How to be a girlboss: A step-by-step guide on how to enter your slay era


Sofia Gonzalez Bernier

Sofia and Chloe Ravenscraft (12) pose in their eighth grade hot dog costumes for Halloween.

Step 1: Confidence is key. 

If you looked at me freshman year, you would’ve seen an awkward, 5’ tall, horse girl with glasses and a lisp from my retainer. Let’s just say I was not very popular and hated speaking up. I was too buried in my own fear to even try anything remotely new until I saw the audition sign ups for our fall musical. 

   That year, I became part of our theater company and became a “theater kid.” Even though some students in our school might associate that label as cringe, I can proudly say that theater has helped me transform from my awkward freshman year self to practically the same person without a retainer lisp and with more confidence. 

   Not everyone can find their confidence through theater, but high school is a time to explore. Find something you’re good at and work hard to excel at it. The more you’re willing to try, the more confident you will become when you succeed at it. 


Step 2: You’re not that important.

It’s true. Believe it. Now this might sound mean, but it’s one of the best lessons I’ve learned. Nobody cares as much as you do. Stop overthinking! Nobody will remember if you asked a “dumb” question, because they probably won’t even remember being in your class. 

   I’ve met so many people who cut themselves short from opportunities because they think they’ll be judged. I’ve even been a victim to this mentality. But none of us should be. Nobody will hyperfixate on your life as much as you do, so if you think something might be embarrassing, odds are most people won’t even notice. 

   I can’t even count how many embarrassing moments I’ve had in high school. I’ve made a fool out of myself in class, at assemblies and even during performances. You never know shame until you almost fall off the stage in a fat suit in front of 600 people. I just know that whenever you look back on these moments, they’ll turn from anxiety inducing into funny memories. 


Step 3: Dress to impress yourself, not others.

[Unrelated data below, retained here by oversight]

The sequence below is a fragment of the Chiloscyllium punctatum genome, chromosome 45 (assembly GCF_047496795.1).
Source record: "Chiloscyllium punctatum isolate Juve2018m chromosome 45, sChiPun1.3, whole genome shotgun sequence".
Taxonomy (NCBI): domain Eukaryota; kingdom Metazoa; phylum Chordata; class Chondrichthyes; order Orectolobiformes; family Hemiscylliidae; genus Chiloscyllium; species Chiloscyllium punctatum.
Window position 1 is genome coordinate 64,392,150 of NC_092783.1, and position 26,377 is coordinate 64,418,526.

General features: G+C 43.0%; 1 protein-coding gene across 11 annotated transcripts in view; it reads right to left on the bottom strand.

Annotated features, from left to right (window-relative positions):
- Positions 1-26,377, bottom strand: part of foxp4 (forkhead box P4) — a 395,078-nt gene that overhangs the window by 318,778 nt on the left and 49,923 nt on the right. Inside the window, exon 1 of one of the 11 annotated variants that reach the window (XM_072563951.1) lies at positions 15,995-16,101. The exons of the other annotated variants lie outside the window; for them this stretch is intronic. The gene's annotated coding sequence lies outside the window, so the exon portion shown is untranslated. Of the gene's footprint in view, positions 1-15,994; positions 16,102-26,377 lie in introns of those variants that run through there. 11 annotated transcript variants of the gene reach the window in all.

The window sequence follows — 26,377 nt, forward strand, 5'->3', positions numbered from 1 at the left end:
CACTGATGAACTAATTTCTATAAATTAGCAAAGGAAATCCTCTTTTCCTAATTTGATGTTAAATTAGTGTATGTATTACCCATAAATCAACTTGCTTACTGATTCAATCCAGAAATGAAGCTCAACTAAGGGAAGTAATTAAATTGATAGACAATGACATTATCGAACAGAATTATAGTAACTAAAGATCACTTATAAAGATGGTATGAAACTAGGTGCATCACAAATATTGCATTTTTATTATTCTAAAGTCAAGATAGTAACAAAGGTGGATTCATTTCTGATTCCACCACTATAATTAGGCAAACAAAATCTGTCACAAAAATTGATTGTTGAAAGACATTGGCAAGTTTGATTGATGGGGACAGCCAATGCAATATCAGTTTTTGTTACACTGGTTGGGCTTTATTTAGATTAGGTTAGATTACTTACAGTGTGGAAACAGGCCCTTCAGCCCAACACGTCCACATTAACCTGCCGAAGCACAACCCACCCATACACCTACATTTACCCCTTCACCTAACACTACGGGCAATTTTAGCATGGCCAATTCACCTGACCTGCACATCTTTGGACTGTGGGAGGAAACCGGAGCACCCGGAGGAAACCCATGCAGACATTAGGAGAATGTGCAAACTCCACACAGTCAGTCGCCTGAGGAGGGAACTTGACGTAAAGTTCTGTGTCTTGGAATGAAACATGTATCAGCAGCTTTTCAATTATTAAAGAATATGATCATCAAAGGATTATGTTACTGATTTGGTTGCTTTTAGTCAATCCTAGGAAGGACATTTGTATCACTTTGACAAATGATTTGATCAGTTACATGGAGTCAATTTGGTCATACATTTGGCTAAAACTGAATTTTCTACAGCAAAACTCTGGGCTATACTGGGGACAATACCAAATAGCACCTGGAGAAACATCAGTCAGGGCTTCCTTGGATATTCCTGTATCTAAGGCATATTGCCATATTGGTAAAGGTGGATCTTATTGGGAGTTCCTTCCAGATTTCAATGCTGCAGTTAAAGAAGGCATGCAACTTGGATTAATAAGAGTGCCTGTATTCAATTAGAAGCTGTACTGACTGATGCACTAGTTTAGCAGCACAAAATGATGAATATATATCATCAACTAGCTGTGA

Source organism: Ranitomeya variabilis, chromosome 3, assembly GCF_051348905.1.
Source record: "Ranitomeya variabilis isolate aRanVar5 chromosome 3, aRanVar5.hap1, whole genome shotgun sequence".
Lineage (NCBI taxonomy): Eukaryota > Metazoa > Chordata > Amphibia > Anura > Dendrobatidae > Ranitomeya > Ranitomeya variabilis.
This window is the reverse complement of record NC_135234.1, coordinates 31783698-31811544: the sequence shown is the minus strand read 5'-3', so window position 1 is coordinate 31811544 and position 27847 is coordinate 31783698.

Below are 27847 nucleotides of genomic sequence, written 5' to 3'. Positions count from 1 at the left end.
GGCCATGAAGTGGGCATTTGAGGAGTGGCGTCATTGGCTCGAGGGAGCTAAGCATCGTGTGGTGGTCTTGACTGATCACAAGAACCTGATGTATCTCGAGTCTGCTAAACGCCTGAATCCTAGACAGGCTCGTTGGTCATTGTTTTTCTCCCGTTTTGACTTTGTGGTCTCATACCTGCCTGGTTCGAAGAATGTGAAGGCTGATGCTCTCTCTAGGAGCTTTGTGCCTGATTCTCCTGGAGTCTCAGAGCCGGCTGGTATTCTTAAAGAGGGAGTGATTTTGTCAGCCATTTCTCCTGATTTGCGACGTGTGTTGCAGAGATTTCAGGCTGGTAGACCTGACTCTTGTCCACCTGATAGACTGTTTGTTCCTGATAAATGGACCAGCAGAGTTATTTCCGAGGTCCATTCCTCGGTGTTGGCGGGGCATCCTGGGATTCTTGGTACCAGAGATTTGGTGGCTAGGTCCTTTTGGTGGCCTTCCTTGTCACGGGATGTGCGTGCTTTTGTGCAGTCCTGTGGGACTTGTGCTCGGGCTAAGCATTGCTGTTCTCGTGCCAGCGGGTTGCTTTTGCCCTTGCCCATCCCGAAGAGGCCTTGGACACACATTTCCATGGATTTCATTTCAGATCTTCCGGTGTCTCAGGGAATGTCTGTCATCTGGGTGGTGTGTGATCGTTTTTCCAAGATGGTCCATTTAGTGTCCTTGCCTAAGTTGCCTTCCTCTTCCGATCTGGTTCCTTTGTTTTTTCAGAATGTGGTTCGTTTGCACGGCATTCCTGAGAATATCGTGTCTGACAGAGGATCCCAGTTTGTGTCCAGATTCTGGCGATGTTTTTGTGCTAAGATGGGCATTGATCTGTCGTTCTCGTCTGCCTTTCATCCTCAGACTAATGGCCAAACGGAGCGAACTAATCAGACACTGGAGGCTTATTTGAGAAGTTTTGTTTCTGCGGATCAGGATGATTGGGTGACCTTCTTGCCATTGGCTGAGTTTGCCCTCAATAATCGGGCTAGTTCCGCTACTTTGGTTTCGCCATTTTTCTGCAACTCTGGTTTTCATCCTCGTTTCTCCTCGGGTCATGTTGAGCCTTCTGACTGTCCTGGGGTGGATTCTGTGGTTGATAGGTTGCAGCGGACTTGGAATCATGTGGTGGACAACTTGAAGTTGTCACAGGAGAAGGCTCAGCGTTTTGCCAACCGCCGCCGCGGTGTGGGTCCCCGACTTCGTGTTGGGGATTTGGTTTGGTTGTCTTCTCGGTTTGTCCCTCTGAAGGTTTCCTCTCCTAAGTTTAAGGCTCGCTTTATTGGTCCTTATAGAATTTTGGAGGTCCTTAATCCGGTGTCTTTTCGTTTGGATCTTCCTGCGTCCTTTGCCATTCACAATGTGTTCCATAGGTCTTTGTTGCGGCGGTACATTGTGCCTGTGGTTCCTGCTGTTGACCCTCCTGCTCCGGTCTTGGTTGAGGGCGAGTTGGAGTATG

I can’t help but cringe at the thought of my fashion sense freshman year. It was nonexistent. I tried so hard to “fit in” by wearing off-brand lululemon leggings with a Hamilton sweatshirt and the same neon purple Sketchers every day. It was atrocious.

   If there was anything that the pandemic taught me, it was that there’s always time to dress comfy. However, for certain people like myself, wearing sweatpants to school made me feel like I was still in my room logging onto glitchy Zoom lessons. I started senior year by promising myself that I would focus more on looking how I wanted to feel.

   Flash forward a few months and I’ve started wearing what I want when I want, and it’s honestly really empowering. If this doesn’t come naturally to you, I recommend outfit themes per day and dressing up with your friends. It’ll help boost your confidence and it’s not bad to let your style match how you feel. 


Step 4: Know how to set boundaries. 

If there’s one thing that elementary school taught us, it was to “treat people the way you want to be treated.” This people pleaser attitude is not exactly that simple when extra layers are added to your life. 

   I have always been involved in too many clubs and hard classes while trying to uphold certain expectations. It’s a lot.

   For years I struggled with personal stressors while trying to be a therapist for my friends. I didn’t notice how harmful this was until it was too late and my load was too much to bear. Thankfully, I finally got time and space to myself in quarantine and started to gain a sense of self-worth and pride that I’d never had before. 

  This has been my hardest step to overcome, and I’m still working on it. I’m still trying to find that balance between my social, academic and personal lives. I’m pretty sure most of you are, too. It takes time, but I guarantee, it’s one of the healthiest things we can do for ourselves. 


Step 5: Make people wonder…

As a Puerto Rican girl coming into elementary school with a strong accent, I wasn’t exactly the kind of person that people thought would get far. I could barely read English picture books while half of my classmates were zooming through the Harry Potter series. I was determined to change that.

   In just about a year, I worked myself all the way up to an enrichment level reading class. I then went on to gain many valuable skills and reach for a vast majority of my opportunities. 

   Even with all of the ups and downs of high school as a whole, I can say that I will be leaving this place much better than I came in. I have an exciting future ahead of me full of unexpected twists and turns. 

   I always wonder how that Latina with a retainer lisp and purple sketchers came to be a girlboss. The answer is simple. I didn’t sell myself short. While most of us might get scared of the future, I’ve grabbed at so many of my opportunities as my way of striving for excellence. With just a little balance, I have made it work, and you can too.

   The best advice that I can give is to really go for it. If you don’t sell yourself short, maybe you’ll look back at high school and know that you’ve made people wonder how you got where you are, too.